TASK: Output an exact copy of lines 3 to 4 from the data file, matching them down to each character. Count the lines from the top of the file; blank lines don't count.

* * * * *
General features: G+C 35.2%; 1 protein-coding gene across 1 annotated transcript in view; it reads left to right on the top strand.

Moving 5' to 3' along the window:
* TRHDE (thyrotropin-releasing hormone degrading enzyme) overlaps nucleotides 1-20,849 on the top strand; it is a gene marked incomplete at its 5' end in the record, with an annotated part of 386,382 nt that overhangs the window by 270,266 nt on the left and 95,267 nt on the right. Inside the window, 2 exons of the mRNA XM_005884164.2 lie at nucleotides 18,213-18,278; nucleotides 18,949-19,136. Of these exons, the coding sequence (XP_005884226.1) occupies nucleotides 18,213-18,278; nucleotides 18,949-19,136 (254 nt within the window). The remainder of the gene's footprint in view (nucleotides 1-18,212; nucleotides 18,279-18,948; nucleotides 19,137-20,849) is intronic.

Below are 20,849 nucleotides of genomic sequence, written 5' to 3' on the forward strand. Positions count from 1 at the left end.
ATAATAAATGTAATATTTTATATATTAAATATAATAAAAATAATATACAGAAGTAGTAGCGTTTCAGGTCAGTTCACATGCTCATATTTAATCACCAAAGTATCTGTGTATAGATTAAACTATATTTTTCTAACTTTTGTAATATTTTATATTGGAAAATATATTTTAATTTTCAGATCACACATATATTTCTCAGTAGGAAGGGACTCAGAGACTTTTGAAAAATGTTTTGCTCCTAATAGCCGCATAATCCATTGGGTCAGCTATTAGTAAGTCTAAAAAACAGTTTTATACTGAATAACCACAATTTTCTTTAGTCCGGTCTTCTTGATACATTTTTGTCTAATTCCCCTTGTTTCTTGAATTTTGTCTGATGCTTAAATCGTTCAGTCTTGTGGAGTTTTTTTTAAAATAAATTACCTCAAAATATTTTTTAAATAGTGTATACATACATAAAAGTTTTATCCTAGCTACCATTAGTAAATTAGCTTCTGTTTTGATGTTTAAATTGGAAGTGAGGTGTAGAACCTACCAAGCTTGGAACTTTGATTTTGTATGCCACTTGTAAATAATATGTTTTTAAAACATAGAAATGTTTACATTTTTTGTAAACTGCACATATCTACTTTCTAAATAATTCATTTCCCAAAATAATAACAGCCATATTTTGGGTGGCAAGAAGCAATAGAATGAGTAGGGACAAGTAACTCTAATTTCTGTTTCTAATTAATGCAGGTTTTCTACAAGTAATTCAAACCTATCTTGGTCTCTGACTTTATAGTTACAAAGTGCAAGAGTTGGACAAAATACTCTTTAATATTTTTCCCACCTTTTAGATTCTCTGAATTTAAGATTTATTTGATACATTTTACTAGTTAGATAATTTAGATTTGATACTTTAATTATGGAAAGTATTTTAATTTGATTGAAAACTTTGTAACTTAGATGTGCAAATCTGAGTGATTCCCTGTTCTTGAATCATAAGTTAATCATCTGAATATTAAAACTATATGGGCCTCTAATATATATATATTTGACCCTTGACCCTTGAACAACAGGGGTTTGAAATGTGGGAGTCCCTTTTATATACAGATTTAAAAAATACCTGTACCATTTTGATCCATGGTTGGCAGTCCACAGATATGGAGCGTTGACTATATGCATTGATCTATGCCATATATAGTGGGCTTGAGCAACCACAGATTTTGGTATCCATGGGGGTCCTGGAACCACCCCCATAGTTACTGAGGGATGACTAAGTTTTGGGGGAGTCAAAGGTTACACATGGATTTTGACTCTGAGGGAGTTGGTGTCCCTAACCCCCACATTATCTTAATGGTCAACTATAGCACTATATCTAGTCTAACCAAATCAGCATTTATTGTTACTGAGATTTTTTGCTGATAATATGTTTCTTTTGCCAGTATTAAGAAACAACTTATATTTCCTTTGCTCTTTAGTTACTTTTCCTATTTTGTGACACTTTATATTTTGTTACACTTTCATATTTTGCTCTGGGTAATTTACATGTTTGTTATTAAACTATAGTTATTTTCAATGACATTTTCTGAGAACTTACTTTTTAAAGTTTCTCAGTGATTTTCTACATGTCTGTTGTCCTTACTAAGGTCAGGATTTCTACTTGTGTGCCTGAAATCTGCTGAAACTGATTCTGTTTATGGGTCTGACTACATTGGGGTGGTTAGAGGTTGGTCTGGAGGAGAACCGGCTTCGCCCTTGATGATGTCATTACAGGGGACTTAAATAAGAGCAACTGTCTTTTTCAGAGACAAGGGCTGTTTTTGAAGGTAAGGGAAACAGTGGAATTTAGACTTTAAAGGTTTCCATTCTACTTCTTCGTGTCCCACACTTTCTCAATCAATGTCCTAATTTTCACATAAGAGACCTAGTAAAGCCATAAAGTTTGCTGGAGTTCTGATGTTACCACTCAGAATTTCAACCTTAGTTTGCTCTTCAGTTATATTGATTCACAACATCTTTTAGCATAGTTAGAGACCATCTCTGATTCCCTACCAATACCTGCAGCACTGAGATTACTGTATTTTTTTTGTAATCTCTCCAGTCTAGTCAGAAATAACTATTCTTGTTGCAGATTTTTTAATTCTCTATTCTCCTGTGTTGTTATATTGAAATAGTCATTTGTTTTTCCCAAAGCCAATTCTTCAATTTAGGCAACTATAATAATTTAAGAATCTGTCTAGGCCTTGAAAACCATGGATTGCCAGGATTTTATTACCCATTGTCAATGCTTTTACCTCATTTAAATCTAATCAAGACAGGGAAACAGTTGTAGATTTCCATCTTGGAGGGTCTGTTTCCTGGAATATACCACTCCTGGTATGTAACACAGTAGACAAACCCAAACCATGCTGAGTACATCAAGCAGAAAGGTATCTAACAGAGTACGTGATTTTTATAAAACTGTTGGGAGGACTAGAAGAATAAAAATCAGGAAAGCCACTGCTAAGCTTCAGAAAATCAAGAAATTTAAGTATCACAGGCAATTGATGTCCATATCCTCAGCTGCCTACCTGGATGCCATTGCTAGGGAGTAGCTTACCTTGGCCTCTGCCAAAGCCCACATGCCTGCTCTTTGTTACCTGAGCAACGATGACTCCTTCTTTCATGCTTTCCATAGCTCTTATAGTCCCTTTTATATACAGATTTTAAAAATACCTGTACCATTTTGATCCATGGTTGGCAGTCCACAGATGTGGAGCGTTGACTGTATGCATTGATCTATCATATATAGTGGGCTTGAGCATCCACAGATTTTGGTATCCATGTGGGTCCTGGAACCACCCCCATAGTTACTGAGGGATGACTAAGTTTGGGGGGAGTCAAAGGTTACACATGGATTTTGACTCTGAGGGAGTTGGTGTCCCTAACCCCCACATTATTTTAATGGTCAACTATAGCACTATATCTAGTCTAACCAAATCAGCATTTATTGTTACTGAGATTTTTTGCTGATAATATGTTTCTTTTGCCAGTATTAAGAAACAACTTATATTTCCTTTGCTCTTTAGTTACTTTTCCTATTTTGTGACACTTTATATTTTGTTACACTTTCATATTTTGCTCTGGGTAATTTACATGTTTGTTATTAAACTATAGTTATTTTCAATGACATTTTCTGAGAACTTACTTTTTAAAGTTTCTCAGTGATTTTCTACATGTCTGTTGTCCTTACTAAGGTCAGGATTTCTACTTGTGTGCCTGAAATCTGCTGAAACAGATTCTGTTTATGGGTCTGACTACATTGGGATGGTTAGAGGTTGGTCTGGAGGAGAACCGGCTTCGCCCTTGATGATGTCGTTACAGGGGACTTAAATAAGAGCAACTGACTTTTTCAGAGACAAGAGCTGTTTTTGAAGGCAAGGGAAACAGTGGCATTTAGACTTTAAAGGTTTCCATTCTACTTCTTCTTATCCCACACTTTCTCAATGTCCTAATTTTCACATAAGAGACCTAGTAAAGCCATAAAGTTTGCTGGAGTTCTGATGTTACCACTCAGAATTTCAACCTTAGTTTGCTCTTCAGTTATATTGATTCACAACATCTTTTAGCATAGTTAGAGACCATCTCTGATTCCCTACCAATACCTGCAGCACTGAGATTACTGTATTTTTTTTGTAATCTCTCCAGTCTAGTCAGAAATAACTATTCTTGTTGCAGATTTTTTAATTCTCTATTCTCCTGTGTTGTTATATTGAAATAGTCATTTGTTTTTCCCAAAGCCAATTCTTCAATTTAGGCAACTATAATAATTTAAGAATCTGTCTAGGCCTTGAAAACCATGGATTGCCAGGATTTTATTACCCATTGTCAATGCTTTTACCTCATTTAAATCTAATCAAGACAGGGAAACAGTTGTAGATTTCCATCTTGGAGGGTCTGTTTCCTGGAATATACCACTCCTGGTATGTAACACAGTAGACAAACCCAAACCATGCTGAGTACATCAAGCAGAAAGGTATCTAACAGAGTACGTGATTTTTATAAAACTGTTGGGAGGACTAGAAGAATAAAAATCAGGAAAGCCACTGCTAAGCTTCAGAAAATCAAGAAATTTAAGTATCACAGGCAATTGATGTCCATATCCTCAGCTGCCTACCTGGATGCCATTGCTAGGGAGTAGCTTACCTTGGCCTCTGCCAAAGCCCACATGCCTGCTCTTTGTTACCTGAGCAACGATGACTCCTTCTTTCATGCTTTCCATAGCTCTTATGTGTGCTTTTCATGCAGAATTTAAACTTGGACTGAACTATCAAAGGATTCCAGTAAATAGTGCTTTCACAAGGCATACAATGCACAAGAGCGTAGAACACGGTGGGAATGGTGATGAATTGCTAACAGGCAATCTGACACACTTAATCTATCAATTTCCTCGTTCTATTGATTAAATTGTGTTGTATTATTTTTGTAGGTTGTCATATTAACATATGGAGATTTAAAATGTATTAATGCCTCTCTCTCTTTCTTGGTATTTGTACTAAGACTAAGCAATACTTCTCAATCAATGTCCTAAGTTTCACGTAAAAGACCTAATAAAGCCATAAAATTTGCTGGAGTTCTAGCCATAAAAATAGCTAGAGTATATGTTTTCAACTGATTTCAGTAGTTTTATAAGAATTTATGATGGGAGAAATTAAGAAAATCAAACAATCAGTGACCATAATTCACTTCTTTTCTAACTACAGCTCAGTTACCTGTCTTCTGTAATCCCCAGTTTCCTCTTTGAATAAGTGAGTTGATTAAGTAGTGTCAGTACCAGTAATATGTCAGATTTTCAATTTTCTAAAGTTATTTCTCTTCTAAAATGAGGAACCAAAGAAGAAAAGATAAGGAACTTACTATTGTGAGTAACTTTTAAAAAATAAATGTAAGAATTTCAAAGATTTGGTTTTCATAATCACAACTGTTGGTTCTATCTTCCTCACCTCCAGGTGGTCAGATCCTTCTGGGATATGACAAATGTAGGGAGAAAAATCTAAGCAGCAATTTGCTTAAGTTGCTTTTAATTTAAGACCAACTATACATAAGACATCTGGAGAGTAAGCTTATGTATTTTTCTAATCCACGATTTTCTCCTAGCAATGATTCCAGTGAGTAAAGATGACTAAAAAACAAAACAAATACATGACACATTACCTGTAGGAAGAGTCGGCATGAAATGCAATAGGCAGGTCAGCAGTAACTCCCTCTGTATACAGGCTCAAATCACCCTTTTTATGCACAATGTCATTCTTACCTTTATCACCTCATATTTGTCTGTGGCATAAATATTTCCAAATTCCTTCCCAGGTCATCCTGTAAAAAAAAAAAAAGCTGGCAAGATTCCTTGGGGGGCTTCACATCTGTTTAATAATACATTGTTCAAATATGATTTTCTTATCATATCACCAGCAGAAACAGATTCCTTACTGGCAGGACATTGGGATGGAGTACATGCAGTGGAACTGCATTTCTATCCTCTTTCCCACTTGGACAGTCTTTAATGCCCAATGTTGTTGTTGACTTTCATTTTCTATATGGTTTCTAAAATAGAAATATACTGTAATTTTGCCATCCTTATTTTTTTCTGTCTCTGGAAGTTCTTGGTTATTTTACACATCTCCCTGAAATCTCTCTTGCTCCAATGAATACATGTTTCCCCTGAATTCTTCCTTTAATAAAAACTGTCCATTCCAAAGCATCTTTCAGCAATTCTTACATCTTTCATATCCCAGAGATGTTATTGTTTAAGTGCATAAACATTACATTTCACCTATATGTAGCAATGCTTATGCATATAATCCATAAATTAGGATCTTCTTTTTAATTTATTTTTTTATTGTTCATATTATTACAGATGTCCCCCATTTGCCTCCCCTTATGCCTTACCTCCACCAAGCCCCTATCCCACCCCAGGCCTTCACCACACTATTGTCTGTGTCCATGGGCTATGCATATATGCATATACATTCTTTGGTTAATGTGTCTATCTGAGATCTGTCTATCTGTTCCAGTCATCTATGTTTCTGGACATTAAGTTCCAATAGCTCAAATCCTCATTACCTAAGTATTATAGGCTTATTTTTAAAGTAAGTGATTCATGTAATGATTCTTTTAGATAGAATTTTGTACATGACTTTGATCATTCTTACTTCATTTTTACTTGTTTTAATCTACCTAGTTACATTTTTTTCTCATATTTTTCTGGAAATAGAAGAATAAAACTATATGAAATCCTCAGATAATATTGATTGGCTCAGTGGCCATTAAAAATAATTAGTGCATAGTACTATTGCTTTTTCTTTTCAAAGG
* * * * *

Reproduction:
* TRHDE (thyrotropin-releasing hormone degrading enzyme) overlaps nucleotides 1-20,849 on the top strand; it is a gene marked incomplete at its 5' end in the record, with an annotated part of 386,382 nt that overhangs the window by 270,266 nt on the left and 95,267 nt on the right. Inside the window, 2 exons of the mRNA XM_005884164.2 lie at nucleotides 18,213-18,278; nucleotides 18,949-19,136. Of these exons, the coding sequence (XP_005884226.1) occupies nucleotides 18,213-18,278; nucleotides 18,949-19,136 (254 nt within the window). The remainder of the gene's footprint in view (nucleotides 1-18,212; nucleotides 18,279-18,948; nucleotides 19,137-20,849) is intronic.

Below are 20,849 nucleotides of genomic sequence, written 5' to 3' on the forward strand. Positions count from 1 at the left end.